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Claims of 'witchcraft lessons' denied by council

By Western Morning News  |  Posted: April 23, 2012

Cornwall Council

A council has defended its decision to include teaching children about paganism in religious education lessons.

Cornwall Council says that from the age of five, children should begin learning about pagan sites like Stonehenge and at the age of 11, pupils can begin exploring "modern paganism and its importance for many in Cornwall".

The council has firmly rebutted claims made in a Sunday newspaper that it is offering "witchcraft lessons" and said paganism was just one option available in a broad curriculum of religious teaching.

Although it has the backing of Christian leaders in Cornwall, the initiative has alarmed some campaigners.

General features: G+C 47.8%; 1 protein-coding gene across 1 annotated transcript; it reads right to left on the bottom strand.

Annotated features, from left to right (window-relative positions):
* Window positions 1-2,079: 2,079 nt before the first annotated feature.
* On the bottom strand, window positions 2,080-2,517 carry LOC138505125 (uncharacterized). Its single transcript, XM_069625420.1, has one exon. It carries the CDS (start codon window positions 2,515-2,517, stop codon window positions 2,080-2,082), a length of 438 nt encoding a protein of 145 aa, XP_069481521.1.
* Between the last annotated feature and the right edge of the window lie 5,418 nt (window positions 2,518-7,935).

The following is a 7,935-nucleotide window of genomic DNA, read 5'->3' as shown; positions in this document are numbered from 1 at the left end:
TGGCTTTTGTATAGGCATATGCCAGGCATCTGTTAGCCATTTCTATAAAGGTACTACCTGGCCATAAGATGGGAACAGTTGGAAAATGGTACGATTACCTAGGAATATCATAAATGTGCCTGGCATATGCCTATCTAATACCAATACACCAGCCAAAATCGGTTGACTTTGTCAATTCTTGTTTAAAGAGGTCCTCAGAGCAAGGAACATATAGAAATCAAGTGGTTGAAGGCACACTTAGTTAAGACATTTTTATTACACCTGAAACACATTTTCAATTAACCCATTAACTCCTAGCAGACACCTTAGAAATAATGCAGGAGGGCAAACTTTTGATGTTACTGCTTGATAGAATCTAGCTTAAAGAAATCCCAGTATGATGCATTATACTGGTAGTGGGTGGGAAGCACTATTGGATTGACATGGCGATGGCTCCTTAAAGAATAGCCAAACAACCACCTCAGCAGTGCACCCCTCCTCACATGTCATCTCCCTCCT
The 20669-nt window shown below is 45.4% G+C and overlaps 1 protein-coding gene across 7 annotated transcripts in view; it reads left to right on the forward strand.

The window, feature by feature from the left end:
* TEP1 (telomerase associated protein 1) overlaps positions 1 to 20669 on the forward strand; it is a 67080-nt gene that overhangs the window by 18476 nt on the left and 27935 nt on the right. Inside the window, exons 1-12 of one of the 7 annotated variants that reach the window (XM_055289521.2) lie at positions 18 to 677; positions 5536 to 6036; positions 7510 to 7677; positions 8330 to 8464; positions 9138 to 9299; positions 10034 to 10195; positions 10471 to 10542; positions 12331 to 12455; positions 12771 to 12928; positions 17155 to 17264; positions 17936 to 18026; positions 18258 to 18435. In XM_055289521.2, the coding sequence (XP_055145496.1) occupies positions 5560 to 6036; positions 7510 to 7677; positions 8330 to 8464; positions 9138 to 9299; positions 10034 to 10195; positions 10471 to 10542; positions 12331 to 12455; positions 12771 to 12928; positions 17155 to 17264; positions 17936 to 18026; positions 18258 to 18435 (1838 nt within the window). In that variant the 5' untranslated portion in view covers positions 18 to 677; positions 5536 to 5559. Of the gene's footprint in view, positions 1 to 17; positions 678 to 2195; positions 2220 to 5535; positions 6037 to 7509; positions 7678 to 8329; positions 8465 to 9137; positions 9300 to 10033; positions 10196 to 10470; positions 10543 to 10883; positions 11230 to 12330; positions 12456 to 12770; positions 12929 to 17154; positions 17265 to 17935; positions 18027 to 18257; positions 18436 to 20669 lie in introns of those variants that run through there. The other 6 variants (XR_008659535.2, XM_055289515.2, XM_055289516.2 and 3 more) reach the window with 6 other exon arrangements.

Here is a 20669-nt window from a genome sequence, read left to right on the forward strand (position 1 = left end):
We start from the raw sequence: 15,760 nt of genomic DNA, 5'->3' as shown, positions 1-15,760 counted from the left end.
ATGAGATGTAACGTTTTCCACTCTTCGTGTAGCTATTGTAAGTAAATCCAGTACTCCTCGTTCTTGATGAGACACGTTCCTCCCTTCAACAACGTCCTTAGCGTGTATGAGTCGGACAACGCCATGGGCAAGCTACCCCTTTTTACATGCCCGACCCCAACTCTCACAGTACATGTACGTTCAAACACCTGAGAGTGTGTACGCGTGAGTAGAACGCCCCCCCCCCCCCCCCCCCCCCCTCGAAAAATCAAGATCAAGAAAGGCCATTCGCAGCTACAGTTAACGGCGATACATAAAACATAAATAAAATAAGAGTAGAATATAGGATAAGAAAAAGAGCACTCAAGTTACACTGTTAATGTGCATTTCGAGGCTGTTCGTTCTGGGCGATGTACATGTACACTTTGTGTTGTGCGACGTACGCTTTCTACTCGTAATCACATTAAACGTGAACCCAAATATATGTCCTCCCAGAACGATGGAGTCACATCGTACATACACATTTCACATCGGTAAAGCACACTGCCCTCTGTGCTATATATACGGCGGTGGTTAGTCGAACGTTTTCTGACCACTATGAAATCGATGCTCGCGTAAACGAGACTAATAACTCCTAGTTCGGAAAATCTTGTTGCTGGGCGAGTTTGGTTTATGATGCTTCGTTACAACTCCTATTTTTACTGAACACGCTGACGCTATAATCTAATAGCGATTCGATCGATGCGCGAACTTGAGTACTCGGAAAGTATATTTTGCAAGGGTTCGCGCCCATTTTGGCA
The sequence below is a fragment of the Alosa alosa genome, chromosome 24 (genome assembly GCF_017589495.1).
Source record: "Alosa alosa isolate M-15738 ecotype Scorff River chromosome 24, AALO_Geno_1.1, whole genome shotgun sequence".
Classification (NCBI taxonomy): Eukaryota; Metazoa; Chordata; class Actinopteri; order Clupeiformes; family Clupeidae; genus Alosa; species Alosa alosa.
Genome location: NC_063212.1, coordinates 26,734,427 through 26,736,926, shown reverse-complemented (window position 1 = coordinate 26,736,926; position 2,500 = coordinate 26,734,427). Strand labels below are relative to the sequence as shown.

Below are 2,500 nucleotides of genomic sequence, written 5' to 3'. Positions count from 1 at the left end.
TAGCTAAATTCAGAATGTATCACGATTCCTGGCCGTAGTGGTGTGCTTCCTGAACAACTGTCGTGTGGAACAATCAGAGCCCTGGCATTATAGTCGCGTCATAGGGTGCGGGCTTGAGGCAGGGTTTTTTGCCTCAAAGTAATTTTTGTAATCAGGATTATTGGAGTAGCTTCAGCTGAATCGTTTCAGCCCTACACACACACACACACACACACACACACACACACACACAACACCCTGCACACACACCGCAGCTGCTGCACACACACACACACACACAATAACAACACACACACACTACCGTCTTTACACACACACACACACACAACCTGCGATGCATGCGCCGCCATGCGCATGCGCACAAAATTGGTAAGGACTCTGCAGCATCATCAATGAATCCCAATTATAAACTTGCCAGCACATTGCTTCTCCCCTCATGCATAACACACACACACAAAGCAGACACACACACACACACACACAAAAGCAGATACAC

Mike Judge, spokesman for The Christian Institute, an evangelical pressure group, said: "Religious education is squeezed already – there's barely enough time to cover Christianity and the other major religions.

"Introducing paganism is just faddish and has more to do with the political correctness of teachers than the educational needs of children."

The council confirmed that teaching about paganism has been a religious-education option in the Duchy's schools since a revision of the locally agreed RE syllabus last year.

RE adviser for Cornwall, David Hampshire, said the option was developed in order to develop a "Curriculum Kernewek" (Cornish curriculum). The Duchy has more Neolithic sites than anywhere else in Britain.

"This includes information about Cornwall's many local saints and historic Christian associations, as well as paganism," Mr Hampshire said.

The council said paganism would "not be a major feature" of the curriculum.

The Rev Mike Coles, pastor of Falmouth Evangelical Church and chairman of Cornwall's advisory body for religious education, which monitors the subject locally, said: "It seems right to develop a distinctively Cornish element that included the early Celtic saints, the influence of John Wesley, and the history of Truro Cathedral, as well as the significance of pre-Christian sites."

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